The impact of this kind of “universal health coverage” on an LMICs, like Uganda, was devastating. With 74 alleged COVID-19 deaths per million of population (DPM), compared to a claimed 3,190 DPM in the US, Uganda didn’t have a pandemic.

Unfortunately, the shutdown of global supply chains and international markets by the developed nations, who claimed they did have a pandemic, hit Uganda’s economy hard. Ugandan export markets evaporated, businesses collapsed, unemployment soared as people were forced to migrate from urban areas to the countryside and return to subsistence farming.

As a lucky UHC2030 partner, the Ugandan government also had to borrow heavily to implement the supposedly necessary COVID-19 measures. It did so at the expense of preventative measures against other diseases like malaria, a disease that regularly leads to more than 260-280 DPM in Uganda.

Coerced into throwing everything at fighting a disease four times less dangerous than Malaria, Uganda also embraced additional public health risks. The Ugandan debt to GDP ratio in shot up from 22% to 41% in a single year and, by 2021, 9% of Ugandan revenue was spent on servicing its debts while GDP growth collapsed.

A report from The Center for Global Development revealed the effect of so-called “universal health coverage” in Uganda. It could be described as the evisceration of Ugandan healthcare:

Deterioration in essential health services[,] [. . .] reduced case finding for HIV/AIDS and malaria. Patients with chronic conditions who continuously relied on drugs for their survival [. . .] were unable to get their refills, while others could not afford medication due to lack of income. Patients who had been newly diagnosed with cancer were not able to be initiated into treatment. [. . . ] [A] majority of patients with these conditions faced an increased risk of complications and death due to inability to access healthcare[.] [. . .] These delayed initiations and interruption of treatment cycles resulted in increased stress, anxiety, disease progression, recurrence, and premature deaths.

In response to this man-made health disaster, as a UHC2030 stakeholder, the World Bank, decided that Uganda’s priority was to continue to invest in COVID-19 prevention measures it didn’t need. This kind of suicidal “economic planning” in response to a non-existent pandemic meant that LMICs like Uganda were crushed, not by COVID-19, but by the global policy response to COVID-19.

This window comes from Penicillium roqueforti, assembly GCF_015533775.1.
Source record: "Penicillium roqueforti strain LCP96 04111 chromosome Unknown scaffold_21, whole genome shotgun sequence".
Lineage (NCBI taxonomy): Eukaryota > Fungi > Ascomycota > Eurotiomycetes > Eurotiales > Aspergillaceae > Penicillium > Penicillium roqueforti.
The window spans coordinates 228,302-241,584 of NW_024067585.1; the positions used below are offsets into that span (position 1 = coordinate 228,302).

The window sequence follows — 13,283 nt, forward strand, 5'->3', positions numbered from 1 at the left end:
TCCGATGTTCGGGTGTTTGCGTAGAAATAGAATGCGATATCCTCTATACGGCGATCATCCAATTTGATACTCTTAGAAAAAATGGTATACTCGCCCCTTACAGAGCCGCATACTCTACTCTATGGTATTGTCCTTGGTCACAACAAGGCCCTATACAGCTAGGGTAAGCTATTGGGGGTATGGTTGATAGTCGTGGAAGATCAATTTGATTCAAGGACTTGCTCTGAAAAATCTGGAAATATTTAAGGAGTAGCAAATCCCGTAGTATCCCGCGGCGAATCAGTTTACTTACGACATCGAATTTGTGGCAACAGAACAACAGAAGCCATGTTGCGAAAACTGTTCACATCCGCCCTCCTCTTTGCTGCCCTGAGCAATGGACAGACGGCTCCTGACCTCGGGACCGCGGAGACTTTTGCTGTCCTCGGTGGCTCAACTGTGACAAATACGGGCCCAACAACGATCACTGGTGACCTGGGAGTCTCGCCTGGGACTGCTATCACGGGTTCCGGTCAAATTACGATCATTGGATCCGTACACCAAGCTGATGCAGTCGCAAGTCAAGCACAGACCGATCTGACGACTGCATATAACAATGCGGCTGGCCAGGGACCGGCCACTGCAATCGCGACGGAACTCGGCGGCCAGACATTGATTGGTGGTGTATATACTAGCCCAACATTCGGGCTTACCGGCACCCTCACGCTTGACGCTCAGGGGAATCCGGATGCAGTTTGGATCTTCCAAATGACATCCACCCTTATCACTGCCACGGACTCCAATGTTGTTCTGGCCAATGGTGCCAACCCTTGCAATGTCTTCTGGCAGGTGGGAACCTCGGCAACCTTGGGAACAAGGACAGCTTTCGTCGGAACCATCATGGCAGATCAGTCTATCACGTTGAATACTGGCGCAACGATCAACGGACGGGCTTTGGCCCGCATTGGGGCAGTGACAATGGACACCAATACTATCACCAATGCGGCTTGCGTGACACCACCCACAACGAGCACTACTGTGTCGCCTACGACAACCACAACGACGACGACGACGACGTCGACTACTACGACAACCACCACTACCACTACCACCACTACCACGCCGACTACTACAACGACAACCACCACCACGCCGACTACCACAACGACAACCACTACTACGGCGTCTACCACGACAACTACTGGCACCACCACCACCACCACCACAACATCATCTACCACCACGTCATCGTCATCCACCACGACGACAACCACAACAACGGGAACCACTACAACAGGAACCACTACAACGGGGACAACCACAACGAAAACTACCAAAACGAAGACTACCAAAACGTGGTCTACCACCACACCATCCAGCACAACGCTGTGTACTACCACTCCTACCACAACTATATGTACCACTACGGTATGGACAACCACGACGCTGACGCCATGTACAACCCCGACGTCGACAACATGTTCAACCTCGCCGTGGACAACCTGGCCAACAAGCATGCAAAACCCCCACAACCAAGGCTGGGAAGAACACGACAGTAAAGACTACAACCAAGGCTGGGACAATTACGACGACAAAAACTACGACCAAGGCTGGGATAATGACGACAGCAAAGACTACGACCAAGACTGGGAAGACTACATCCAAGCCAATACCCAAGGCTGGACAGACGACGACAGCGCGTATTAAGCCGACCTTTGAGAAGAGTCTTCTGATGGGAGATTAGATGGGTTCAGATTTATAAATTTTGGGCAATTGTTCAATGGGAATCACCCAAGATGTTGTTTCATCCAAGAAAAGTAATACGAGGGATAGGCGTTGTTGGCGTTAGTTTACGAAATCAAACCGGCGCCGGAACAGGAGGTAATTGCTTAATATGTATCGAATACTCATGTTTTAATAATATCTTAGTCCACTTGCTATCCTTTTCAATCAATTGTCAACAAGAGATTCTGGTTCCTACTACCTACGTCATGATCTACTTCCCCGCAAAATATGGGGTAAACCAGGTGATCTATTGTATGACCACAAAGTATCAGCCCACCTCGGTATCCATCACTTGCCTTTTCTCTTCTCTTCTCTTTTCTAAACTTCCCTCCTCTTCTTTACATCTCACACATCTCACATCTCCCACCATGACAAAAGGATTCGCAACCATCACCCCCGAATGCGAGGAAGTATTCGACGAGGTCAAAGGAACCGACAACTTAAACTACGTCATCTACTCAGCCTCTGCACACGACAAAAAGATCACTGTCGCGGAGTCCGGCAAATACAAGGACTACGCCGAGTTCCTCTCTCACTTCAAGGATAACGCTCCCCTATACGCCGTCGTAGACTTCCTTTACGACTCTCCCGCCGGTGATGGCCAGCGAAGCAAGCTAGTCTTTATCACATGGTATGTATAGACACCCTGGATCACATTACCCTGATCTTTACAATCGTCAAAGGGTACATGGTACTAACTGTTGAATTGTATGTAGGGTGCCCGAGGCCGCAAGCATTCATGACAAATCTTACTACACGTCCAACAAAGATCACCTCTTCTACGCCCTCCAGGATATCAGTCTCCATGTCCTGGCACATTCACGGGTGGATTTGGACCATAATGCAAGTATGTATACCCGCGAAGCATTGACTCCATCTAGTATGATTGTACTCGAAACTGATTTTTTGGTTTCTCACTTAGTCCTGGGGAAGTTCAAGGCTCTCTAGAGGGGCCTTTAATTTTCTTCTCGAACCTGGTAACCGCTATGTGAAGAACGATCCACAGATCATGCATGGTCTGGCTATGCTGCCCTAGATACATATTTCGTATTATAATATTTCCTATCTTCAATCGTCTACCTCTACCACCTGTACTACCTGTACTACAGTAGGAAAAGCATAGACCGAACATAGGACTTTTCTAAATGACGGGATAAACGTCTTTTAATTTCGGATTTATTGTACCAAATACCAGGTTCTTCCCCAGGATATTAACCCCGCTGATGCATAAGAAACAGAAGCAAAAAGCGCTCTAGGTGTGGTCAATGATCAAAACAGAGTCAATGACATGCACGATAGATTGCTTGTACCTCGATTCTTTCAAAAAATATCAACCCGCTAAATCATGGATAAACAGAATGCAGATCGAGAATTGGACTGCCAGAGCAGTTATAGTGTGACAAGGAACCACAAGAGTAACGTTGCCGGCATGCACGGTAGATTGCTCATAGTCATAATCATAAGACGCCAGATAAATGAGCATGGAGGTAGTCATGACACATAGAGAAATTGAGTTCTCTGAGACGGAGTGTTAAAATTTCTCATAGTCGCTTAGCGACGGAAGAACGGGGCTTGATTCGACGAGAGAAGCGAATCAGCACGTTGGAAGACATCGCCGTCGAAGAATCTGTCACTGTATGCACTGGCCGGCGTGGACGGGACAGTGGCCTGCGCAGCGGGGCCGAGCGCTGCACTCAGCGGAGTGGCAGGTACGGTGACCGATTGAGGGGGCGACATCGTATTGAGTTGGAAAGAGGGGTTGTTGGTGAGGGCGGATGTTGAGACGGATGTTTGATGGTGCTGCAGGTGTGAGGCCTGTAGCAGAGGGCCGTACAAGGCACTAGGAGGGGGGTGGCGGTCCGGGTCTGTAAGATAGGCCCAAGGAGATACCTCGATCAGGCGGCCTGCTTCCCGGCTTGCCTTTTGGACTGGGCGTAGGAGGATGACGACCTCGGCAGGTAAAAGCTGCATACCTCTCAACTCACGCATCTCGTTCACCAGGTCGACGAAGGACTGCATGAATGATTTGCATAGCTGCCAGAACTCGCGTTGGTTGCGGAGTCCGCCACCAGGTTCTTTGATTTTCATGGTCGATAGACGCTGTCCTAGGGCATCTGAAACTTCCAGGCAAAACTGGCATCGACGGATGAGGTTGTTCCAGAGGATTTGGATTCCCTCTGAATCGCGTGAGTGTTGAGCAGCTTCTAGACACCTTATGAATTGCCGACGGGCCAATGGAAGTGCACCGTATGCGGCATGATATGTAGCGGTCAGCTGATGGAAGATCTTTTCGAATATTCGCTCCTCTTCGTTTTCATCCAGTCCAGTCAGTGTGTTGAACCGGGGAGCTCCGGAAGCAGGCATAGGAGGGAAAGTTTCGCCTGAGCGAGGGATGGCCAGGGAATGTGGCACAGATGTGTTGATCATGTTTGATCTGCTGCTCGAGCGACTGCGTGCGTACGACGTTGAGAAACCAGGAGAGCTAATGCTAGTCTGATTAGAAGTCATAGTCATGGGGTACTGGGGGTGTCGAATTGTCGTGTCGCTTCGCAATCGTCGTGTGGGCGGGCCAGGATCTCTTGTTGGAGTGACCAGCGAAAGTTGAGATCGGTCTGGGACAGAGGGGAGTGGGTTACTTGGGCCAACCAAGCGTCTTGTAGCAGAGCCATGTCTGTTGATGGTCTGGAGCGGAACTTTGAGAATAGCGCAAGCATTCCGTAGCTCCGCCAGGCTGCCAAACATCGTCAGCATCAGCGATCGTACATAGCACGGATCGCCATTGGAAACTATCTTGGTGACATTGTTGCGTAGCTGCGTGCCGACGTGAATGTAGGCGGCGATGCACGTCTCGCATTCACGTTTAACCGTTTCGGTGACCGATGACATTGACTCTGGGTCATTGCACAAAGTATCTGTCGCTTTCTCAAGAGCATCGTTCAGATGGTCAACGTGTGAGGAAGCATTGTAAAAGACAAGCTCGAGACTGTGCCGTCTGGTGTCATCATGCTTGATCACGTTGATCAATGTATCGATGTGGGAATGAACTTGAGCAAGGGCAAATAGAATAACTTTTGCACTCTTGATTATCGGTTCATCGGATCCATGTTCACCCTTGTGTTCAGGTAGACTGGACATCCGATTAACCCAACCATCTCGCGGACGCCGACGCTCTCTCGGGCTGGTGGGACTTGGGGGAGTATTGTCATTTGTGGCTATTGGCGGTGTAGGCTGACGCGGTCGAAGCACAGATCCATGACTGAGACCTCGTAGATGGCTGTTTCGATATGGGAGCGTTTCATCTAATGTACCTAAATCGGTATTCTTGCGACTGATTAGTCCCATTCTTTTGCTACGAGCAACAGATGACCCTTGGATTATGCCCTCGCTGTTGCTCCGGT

UHC-G3P Neocolonialism

The chances of many LMICs being able to meet the minimum 5% of GDP healthcare investment required by UHC2030 seems remote, unless they slash spending in other sectors. However, in partnership with the World Bank, the UHC-G3P suggest another way LMICs can meet its targets.

Debt restructuring mechanisms in Low-income countries and debt sustainability/reduction in Middle-Income countries.

In 2020, the G20 agreed a common framework for restructuring government debt. This built upon the previously established debt service suspension initiative (DSSI). 

The DSSI enabled struggling LMICs to suspend bi-lateral sovereign debt repayment agreements in order to finance COVID-19 measures. The scheme ended in December 2021.

This made it possible for LMICs like Ghana to create the “fiscal space,” as described in Part 1 of this series, to enable UHC2030 sustainable healthcare. While population uptake of COVID-19 vaccines in Ghana has been low—at around 30%—compared to developed nations, by March 2022 AstraZeneca, whose major shareholders include Blackrock and Vanguard, had secured 57% of that vaccine market.

The AstraZeneca jab is not approved in most European countries due to the blood clots it has caused and irregularities in the limited trial data AstraZeneca released. Yet, unlike its mRNA counterparts, it doesn’t require hyper-cooling to store and transport and is therefore relatively cheap.

A picture taken on March 20, 2021 shows empty vials of AstraZeneca vaccines against Covid-19 in Ede, Netherlands. Source: ANP

AstraZeneca and its fellow UHC-G3P partner, the UK government, made a loud public-relations noise about the claimed not-for-profit pricing of its COVID-19 jab. The Anglo-Swedish corporation signed the agreement on the provision that it could determine the date that it judged to be the end of the pseudopandemic. This factor, combined with its relatively inexpensive storage and transportation costs, made it the go-to jab for LMICs.